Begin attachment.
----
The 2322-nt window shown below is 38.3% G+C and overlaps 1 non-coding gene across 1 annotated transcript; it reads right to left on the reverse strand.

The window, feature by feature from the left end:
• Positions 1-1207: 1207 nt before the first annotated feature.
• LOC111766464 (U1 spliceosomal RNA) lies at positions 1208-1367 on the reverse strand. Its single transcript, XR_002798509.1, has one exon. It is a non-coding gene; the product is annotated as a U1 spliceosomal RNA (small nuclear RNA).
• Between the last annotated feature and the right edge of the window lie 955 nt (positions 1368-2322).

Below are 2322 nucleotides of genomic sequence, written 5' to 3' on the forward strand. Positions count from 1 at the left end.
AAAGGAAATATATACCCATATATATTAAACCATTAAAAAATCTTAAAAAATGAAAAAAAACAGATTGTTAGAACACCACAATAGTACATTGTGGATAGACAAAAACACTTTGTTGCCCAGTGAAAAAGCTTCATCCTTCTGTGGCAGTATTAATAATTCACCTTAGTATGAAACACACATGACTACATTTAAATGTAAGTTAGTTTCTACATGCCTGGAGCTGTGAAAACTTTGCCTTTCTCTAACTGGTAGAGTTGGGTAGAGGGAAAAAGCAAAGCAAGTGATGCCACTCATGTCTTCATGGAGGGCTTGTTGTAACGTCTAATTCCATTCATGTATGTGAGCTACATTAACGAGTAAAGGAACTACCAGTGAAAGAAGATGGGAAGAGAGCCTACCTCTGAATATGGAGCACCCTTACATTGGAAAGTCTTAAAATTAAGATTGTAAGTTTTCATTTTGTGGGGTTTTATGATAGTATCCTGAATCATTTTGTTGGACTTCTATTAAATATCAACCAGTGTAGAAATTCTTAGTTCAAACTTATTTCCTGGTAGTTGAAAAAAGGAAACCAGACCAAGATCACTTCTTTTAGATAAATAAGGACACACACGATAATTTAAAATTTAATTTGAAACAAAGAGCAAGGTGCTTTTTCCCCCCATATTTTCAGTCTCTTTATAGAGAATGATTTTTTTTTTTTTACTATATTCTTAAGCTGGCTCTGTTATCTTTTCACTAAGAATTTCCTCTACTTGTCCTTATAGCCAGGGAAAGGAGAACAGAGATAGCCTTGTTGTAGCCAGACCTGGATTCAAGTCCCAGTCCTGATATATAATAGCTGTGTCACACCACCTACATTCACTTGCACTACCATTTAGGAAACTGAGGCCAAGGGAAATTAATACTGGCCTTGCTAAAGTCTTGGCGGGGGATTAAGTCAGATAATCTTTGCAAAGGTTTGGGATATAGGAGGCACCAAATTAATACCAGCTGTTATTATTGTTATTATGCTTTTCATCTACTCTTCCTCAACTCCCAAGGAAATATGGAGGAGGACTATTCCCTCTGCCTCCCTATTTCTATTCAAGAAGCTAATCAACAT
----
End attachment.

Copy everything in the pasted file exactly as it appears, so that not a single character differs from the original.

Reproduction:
The 2322-nt window shown below is 38.3% G+C and overlaps 1 non-coding gene across 1 annotated transcript; it reads right to left on the reverse strand.

The window, feature by feature from the left end:
• Positions 1-1207: 1207 nt before the first annotated feature.
• LOC111766464 (U1 spliceosomal RNA) lies at positions 1208-1367 on the reverse strand. Its single transcript, XR_002798509.1, has one exon. It is a non-coding gene; the product is annotated as a U1 spliceosomal RNA (small nuclear RNA).
• Between the last annotated feature and the right edge of the window lie 955 nt (positions 1368-2322).

Below are 2322 nucleotides of genomic sequence, written 5' to 3' on the forward strand. Positions count from 1 at the left end.
AAAGGAAATATATACCCATATATATTAAACCATTAAAAAATCTTAAAAAATGAAAAAAAACAGATTGTTAGAACACCACAATAGTACATTGTGGATAGACAAAAACACTTTGTTGCCCAGTGAAAAAGCTTCATCCTTCTGTGGCAGTATTAATAATTCACCTTAGTATGAAACACACATGACTACATTTAAATGTAAGTTAGTTTCTACATGCCTGGAGCTGTGAAAACTTTGCCTTTCTCTAACTGGTAGAGTTGGGTAGAGGGAAAAAGCAAAGCAAGTGATGCCACTCATGTCTTCATGGAGGGCTTGTTGTAACGTCTAATTCCATTCATGTATGTGAGCTACATTAACGAGTAAAGGAACTACCAGTGAAAGAAGATGGGAAGAGAGCCTACCTCTGAATATGGAGCACCCTTACATTGGAAAGTCTTAAAATTAAGATTGTAAGTTTTCATTTTGTGGGGTTTTATGATAGTATCCTGAATCATTTTGTTGGACTTCTATTAAATATCAACCAGTGTAGAAATTCTTAGTTCAAACTTATTTCCTGGTAGTTGAAAAAAGGAAACCAGACCAAGATCACTTCTTTTAGATAAATAAGGACACACACGATAATTTAAAATTTAATTTGAAACAAAGAGCAAGGTGCTTTTTCCCCCCATATTTTCAGTCTCTTTATAGAGAATGATTTTTTTTTTTTTACTATATTCTTAAGCTGGCTCTGTTATCTTTTCACTAAGAATTTCCTCTACTTGTCCTTATAGCCAGGGAAAGGAGAACAGAGATAGCCTTGTTGTAGCCAGACCTGGATTCAAGTCCCAGTCCTGATATATAATAGCTGTGTCACACCACCTACATTCACTTGCACTACCATTTAGGAAACTGAGGCCAAGGGAAATTAATACTGGCCTTGCTAAAGTCTTGGCGGGGGATTAAGTCAGATAATCTTTGCAAAGGTTTGGGATATAGGAGGCACCAAATTAATACCAGCTGTTATTATTGTTATTATGCTTTTCATCTACTCTTCCTCAACTCCCAAGGAAATATGGAGGAGGACTATTCCCTCTGCCTCCCTATTTCTATTCAAGAAGCTAATCAACAT